From the beginning of Hawkins' novel, what we know about the Drowning Pool, a section of the river next to the brown stone bulk of Mill House in Bexford, are the tales from local fortuneteller Nickie Sage, about the women who were either forced into the water or went in willingly. Nickie is convinced that single mother and writer Nell Abbott went into the water fighting. Nel was playing with fire, obsessed with the river and its secrets. Nickie has made a career out of telling everyone in Bexford about “the witching lot,” the people who occasionally come to pay their respects to young girls like Libby and May and all the other “women of the water.” No one in Bexford likes to think about the water in the river
being infected with the blood and bile of unhappy, persecuted women.
In the aftermath of Nel’s death, her sister, Jules Abbot, returns to Bexford to sort out her “older sister’s mess” and take care of Nel’s
15-year-old daughter, Lena. Blindsided by the shock of losing Nel, Jules is physically and metaphorically dragged back into the water of her past, “to a place where she never wanted to be.” Lena scalds and glares
with resentment at her aunt’s interference. She tells Detective Inspector Sean Townsend and Detective Sergeant Erin Morgan, the two officers assigned to the investigation, that there’s no way her mother could have committed suicide.
As Lena’s instincts begin to outweigh the shock, she refuses to believe Erin’s report: preliminary evidence suggests that Nel’s injuries were consistent with a fall from the cliff above the pool.
As the past begins to “shoot like sparrows,” startling and inescapable, Lena and Jules' fractured relationship transforms Hawkins’s multilayered
story into an intense portrayal of the fluid, quixotic, dark relationships that haunt the people of Bexford. Lena’s anger, her ranting and raving, acts as a catalyst, forcing Jules to recall Nel’s abuse, how the cry on her lips died the night she hit the black water while Nel screamed “fat cow Julia.” Jules can still hear the words, and she can still feel that night: the terror, fascination, and words circling in her head: “What would it be like, to watch your mother die.”
From the present to the past, chapters alternate between characters, each somehow connected to the apparent of suicide of Lena’s best friend, Katie Whittaker, who was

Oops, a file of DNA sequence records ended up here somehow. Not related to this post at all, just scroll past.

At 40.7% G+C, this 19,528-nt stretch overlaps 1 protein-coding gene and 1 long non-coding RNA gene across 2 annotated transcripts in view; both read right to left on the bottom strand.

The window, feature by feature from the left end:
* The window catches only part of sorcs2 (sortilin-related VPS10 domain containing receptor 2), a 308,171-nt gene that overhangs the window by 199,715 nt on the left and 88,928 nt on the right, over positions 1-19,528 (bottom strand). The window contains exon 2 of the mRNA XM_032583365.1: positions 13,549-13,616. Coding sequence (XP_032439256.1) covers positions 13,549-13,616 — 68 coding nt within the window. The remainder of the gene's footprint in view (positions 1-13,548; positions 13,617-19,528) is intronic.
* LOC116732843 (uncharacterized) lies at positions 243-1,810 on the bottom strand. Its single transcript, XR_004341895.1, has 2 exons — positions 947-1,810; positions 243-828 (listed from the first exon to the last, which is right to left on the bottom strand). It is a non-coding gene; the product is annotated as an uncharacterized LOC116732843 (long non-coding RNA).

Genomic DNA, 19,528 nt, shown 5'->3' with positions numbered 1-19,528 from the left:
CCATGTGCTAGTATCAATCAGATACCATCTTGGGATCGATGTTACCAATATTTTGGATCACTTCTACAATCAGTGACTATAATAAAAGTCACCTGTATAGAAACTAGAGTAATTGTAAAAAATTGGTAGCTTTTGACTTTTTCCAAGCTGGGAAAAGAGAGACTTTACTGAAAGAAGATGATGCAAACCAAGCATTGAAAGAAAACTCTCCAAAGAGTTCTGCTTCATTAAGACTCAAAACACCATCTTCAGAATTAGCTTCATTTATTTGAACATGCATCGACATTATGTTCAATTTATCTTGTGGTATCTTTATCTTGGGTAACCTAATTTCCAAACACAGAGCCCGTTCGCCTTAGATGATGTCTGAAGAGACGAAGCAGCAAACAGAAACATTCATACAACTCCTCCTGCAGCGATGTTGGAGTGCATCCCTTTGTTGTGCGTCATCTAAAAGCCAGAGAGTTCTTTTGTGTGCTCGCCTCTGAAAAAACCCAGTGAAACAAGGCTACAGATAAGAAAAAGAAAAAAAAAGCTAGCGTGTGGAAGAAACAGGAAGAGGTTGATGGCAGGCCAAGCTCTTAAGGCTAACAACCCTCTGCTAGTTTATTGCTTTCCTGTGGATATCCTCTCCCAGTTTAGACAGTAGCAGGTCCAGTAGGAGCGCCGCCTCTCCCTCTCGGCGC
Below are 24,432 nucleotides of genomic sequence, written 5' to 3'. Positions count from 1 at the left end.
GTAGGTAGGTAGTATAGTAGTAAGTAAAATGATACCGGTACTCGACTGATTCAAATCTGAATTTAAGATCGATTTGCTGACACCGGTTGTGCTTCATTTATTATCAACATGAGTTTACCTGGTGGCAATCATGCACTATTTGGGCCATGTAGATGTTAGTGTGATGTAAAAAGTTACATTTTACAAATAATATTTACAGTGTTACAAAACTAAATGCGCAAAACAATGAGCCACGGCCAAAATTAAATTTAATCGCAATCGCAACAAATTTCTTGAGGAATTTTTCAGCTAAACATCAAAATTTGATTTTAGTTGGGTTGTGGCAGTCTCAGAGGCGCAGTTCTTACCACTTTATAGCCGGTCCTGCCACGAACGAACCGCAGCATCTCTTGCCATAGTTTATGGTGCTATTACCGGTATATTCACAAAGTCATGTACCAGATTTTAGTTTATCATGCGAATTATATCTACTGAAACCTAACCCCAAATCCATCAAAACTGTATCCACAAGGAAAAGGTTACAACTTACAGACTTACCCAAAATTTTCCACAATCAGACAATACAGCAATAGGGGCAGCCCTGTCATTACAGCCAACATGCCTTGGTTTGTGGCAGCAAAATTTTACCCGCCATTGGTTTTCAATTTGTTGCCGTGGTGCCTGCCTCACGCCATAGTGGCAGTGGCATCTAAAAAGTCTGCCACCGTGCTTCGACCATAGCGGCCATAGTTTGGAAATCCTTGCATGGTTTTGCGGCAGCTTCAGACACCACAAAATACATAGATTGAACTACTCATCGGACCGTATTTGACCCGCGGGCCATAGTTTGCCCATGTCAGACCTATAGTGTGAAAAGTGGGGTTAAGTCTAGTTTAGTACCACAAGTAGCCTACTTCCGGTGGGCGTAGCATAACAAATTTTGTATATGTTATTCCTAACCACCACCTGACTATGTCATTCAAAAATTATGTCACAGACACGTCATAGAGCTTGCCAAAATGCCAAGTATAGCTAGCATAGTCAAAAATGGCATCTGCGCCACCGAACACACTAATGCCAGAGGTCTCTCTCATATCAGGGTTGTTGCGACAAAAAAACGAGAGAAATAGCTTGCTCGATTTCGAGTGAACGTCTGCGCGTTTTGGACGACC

also thought to have suicided in the Drowning Pool a few months earlier. Katie’s teenage brother, Josh, laments her death of his older sister.
His mother, Louise, walks by the river, visiting Katie’s grave and recalling how Katie “got up in the middle of the night and went to the river and didn’t come back.” Louise is absolutely thrilled by news that Nel Abbott is dead; she blames her for the loss of her daughter. Katie and Lena’s high school teacher Mark Henderson
knew about bad blood between Nel and Louise. Since Nel’s death, a burden has been lifted from Mark,
though the river--once a source of pleasure for him--has become a place of horror.
Nel’s uncompleted book about the Drowning Pool might explains Lena’s aberrant behavior, and Jules attempts to navigate increasingly harrowing and angry episodes. Faced with Lena’s increased recalcitrance, Jules
turns amateur sleuth, determined to uncover the object of Nel’s passion, a desire somehow tied to the Townsend family: Helen, Sean’s wife, and also Patrick, Sean’s father, who hides a vicious, sadistic, possessive streak. Patrick is still hurting from all of the deaths in the river and the painful memories of his mother, who also died in the Pool.
Untangling a web of passion and treachery, the word “suicide” flutters like a moth in Jules’ thoughts.
She reads Nel’s notes, learning of an intimacy shared by the two women who went into the water, connected by time and place and by Lena, “the best friend of one, daughter of the other.” Lena was the last person to see her mother alive and the first to insist that Katie’s death and the mystery surrounding it was what Katie wanted. Erin unlocks Sean’s suffering
and finds herself digging deep into the history of all of the accidents and the suicides, the grotesque misogynistic drownings that conjure up a place of persecuted women, outsiders, and misfits fallen foul of patriarchal edicts.
While the plot isn’t as edgy as The Girl on the Train (comparisons are inevitable), the setting adds as much piquancy to the novel as the drama of Jules and Nel’s past sibling relationship plays out against the backdrop of the pale, icy Drowning Pool. From the black cliffs
and terrible thrill to the sudden temptation of oblivion, Hawkins writes a character study about broken friendships, broken romances, and broken people.
All has somehow been provoked by Nel’s demise, a woman who loved Mill House, the water, and the stories of the desperate women who flung themselves from the cliffs to the rocks below. Part of Jules’ journey
is to finally understand the depth of Nel’s anger at her, to glimpse into the life of a little girl lost and two very different sisters,
each in desperate need of salvation.